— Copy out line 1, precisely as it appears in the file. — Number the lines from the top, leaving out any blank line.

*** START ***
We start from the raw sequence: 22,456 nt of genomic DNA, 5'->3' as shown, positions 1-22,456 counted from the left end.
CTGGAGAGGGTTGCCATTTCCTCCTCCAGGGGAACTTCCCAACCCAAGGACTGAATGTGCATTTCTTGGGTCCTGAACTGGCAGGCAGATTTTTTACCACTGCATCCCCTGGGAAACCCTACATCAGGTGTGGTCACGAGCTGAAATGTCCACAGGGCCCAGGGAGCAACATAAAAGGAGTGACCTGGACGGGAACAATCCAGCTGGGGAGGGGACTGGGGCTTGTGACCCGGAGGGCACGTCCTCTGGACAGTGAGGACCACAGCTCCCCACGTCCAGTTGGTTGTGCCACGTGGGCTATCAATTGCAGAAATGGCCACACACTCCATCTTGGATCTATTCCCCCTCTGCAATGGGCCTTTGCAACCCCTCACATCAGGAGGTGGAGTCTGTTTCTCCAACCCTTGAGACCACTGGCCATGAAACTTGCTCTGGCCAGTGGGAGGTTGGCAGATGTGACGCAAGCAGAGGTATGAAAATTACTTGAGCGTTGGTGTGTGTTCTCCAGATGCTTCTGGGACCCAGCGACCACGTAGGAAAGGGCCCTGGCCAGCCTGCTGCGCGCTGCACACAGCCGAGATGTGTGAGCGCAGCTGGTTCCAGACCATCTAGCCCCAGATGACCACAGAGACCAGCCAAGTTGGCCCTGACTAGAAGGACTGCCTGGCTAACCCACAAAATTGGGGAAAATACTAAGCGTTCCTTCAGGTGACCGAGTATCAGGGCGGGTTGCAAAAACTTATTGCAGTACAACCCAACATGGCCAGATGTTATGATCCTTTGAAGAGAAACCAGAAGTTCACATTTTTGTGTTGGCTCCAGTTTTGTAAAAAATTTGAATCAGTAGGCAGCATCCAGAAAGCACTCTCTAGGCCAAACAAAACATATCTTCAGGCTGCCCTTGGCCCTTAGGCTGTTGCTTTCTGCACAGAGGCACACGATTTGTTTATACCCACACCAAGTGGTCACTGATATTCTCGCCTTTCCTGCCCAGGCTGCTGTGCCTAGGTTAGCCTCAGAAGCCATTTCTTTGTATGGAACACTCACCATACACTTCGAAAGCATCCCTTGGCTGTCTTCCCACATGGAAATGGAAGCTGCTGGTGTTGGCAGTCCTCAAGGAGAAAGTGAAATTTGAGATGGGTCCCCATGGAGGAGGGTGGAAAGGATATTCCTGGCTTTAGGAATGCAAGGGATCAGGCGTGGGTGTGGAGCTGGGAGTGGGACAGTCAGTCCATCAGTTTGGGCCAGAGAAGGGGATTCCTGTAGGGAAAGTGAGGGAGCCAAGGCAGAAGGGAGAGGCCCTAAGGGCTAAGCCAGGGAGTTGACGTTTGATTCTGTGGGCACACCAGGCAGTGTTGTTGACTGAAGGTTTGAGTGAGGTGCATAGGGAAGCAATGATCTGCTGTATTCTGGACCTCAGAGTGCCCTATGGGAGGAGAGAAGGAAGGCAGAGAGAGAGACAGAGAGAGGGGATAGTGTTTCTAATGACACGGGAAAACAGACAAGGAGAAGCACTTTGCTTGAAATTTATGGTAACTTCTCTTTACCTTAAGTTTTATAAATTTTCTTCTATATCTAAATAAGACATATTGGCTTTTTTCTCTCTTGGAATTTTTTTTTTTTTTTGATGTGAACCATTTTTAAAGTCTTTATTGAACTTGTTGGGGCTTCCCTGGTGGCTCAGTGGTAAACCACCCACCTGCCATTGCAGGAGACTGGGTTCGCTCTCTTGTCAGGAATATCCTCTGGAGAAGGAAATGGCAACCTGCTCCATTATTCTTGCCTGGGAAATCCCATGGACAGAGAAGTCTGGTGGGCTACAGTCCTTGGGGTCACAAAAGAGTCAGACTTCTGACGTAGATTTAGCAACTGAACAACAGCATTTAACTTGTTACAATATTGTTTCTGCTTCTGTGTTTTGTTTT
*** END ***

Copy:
We start from the raw sequence: 22,456 nt of genomic DNA, 5'->3' as shown, positions 1-22,456 counted from the left end.